Pressure washer advice

Alan Croft

Senior Member
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T6 Pro
Hi all,

Been using my cheap and nasty power washer which hasn't a huge power output and was looking at something a little better. Argos have a nilfisk c120 at £99 and a nilfisk c125 at £139. Just wondered if anyone had used one of these and if they are any good. Was going to get a snowfoam lance as well so can keep the bodywork in the best condition possible. Cheers for any advice guys.

Cheers Alan
 

former member

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I have a slightly heavier duty E140 and it's great; well made and powerful.
Unless you are spending crazy money on a Kranzle, Nilfisk is the way forwards.

Autbrite do a good heavy duty snowfoam Lance; again very good.
 

Oldrat

Senior Crafter
T6 Legend
Get a quality Karcher at ordinary prices.
Karcher's own outlet store

LINKY

Bought my K2 a while back from them, no packaging and it had been a returned item, but it was checked over by Karcher and only cost about half the price.
 
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Tombs

Publisher
T6 Pro
Are you using the pressure washer to clean off stubborn mud or for cleaning the bus reguarly?
 

Alan Croft

Senior Member
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Aiming to use it to clean fairly regularily but also do the patio to earn some brownie points
 

Tombs

Publisher
T6 Pro
I'd personally recommend that the bus gets a really good one off clean and wax once or twice a year. Snow foam, rinse, wash with a decent hp balanced shampoo like meguiars gold, claybar and then a wax. If you use a power washer after this treatment you're just going to remove what's been added. Use a hose and shampoo with wax added it'll be easier to keep clean.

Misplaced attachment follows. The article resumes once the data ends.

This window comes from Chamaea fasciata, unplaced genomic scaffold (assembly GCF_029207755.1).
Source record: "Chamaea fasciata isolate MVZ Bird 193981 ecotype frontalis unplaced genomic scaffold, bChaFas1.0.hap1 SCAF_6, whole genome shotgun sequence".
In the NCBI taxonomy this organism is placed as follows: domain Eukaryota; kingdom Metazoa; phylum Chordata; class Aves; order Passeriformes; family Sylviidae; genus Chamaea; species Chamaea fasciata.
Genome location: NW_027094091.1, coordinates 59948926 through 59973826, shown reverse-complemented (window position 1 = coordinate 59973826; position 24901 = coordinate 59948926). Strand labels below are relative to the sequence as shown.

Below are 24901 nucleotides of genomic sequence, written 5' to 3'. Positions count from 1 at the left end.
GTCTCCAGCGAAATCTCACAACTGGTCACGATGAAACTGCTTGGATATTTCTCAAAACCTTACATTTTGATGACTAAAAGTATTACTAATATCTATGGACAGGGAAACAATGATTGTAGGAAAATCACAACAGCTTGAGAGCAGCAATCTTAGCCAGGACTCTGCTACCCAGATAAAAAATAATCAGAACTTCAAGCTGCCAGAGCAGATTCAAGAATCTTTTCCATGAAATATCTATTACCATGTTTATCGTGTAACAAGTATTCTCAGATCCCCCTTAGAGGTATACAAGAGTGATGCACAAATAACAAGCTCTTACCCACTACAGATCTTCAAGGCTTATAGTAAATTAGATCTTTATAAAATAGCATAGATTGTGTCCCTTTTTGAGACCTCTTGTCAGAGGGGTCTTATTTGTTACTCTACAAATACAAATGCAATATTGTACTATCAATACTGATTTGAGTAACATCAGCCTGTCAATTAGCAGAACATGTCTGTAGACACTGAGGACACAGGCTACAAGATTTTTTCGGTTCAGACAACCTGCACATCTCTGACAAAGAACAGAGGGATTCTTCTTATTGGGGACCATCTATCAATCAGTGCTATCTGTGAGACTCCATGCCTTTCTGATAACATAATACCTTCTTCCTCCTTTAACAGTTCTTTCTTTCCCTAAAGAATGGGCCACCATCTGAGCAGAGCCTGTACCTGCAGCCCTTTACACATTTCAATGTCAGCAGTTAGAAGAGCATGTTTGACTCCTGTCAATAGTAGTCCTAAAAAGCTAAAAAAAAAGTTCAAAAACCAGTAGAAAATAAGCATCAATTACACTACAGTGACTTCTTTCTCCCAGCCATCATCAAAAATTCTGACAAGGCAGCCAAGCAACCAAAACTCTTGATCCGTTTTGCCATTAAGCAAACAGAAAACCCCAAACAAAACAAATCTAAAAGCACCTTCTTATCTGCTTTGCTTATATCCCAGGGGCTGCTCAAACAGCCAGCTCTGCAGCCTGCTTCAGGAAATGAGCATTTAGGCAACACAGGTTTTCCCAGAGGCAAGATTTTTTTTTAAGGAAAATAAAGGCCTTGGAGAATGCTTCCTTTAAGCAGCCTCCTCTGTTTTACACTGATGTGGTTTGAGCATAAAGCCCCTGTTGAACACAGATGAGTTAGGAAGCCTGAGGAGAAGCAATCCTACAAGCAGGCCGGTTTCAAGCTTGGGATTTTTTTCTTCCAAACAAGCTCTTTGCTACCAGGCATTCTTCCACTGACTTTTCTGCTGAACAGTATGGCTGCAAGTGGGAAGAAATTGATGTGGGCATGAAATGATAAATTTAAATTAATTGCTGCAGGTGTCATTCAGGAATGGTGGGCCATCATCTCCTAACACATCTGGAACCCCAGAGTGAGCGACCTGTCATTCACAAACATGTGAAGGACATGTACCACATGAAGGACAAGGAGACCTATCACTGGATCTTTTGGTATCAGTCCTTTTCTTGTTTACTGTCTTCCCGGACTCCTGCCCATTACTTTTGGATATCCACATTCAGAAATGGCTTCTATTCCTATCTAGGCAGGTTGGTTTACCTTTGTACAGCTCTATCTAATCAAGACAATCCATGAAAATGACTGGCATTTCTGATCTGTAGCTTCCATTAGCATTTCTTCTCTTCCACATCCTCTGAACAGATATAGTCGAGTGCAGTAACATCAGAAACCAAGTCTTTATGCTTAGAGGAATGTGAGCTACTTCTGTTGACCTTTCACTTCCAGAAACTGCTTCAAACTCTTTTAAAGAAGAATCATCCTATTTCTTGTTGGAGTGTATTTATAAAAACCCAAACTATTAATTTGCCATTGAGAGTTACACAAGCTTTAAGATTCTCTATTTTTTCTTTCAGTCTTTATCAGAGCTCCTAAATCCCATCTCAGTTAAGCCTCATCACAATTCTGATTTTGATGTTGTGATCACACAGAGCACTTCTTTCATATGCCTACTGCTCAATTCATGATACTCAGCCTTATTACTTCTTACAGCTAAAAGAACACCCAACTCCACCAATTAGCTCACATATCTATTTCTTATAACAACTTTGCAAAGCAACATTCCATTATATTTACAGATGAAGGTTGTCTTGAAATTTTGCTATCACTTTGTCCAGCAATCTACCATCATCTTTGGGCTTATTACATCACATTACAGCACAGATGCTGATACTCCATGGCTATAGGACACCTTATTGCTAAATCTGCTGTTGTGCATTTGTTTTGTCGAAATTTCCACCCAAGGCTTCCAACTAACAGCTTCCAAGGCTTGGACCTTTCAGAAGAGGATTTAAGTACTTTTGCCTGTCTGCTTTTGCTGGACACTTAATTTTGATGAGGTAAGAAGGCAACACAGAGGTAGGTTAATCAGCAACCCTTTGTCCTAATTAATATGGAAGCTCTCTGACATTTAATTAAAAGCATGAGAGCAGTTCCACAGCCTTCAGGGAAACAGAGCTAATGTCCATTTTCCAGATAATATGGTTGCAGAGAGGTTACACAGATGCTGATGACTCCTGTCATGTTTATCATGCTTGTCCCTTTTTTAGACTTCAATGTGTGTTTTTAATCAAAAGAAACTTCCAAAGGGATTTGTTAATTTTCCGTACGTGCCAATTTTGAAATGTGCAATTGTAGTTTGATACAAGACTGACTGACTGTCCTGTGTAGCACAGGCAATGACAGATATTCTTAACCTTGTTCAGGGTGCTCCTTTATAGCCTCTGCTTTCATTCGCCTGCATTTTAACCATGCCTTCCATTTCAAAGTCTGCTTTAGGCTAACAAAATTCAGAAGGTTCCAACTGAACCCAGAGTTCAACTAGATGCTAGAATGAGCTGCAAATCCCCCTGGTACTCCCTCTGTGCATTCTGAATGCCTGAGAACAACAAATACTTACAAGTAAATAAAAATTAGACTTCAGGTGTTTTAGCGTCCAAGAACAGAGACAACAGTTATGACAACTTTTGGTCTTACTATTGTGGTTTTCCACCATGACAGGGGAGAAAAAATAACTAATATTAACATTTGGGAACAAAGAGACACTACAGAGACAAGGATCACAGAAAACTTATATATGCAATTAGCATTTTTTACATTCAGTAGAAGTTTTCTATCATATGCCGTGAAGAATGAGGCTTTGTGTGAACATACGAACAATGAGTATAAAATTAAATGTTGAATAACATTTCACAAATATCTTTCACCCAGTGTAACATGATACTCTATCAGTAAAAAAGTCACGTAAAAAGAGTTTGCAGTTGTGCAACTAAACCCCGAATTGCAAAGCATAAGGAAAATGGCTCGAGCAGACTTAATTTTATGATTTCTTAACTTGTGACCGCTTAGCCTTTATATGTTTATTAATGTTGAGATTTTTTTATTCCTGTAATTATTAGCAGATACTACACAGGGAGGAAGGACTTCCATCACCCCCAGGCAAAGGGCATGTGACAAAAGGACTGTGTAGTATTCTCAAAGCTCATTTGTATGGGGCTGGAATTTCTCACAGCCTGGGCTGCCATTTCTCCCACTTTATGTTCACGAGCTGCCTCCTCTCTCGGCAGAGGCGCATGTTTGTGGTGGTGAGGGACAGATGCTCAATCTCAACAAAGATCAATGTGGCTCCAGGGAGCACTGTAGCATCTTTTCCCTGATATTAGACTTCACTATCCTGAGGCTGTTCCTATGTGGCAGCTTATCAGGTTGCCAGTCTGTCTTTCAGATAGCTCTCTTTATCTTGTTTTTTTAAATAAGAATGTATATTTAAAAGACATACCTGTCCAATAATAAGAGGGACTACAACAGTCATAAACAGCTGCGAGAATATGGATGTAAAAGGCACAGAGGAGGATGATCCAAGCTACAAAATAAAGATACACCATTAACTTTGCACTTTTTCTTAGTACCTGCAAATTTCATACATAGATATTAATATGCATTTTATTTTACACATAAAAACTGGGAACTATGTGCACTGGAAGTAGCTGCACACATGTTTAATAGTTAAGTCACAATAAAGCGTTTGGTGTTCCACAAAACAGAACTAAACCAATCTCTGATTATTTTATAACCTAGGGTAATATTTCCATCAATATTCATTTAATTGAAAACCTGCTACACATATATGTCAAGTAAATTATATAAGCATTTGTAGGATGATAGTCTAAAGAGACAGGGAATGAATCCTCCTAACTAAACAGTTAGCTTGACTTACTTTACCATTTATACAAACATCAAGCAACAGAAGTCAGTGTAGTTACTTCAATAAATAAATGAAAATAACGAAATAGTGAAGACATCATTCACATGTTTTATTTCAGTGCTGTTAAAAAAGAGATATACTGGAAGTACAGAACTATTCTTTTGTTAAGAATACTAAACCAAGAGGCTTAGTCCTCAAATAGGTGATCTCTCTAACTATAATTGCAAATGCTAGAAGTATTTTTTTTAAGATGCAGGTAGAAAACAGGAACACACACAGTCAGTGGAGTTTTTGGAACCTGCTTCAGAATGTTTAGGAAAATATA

T6Paul

Senior Member
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T6 Guru
I've got a Karcher K5 and an autobrite snow foam lance which works well, I use the advanced neutral snow foam.
 

former member

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Hmmm I disagree @Tombs

If the van (or cars) have a lot of dirt on them, blast it off with a pressure washer after snow foaming. Try washing it off with a mitt and no blasting and you're going to be rubbing abrasive muck into the paint.

I snow foam/pressure wash when it's really dirty, just a two bucket wash when it's not too bad. But keep the paint wet at all times when cleaning it.

Decent wax/sealant will easily stay on after a pressure wash and wheels are much easier with one too.

Nilfisks all have a proper metal motor rather than plastic that many Karchers use and they last ages. Mine has two fittings, one for car blasting, the other for patios. Both work well.
 

Tombs

Publisher
T6 Pro
Hmmm I disagree @Tombs

If the van (or cars) have a lot of dirt on them, blast it off with a pressure washer after snow foaming. Try washing it off with a mitt and no blasting and you're going to be rubbing abrasive muck into the paint.

I snow foam/pressure wash when it's really dirty, just a two bucket wash when it's not too bad. But keep the paint wet at all times when cleaning it.

Decent wax/sealant will easily stay on after a pressure wash and wheels are much easier with one too.

Nilfisks all have a proper metal motor rather than plastic that many Karchers use and they last ages. Mine has two fittings, one for car blasting, the other for patios. Both work well.
That's why I asked if he was going to be cleaning off stubborn mud etc. There's no need for any of that if it's just a general clean, all you'll be doing is removing the wax layers and effort you've put in on applying it previously. Don't take my word for it, speak to Dodo, Meguiars etc.
 

former member

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Wax doesn't form "in layers" it's just there.
I get many months of decent beading off my wax/sealant on my van (it's a van not a bus) and cars with pressure washing.

As do most detailers.
 

Tombs

Publisher
T6 Pro
Wax doesn't form "in layers" it's just there.
I get many months of decent beading off my wax/sealant on my van (it's a van not a bus) and cars with pressure washing.

As do most detailers.
As do I on my vehicles. Just trying to point out that a jet wash isnt always necessary (think we've agreed on that) and that by doing so you can and could remove the effort you have put in before hand. Edited to say, its also about the products you use as youve rightly pointed out and how the products and washing process is applied. Not everyone gets it right.
 
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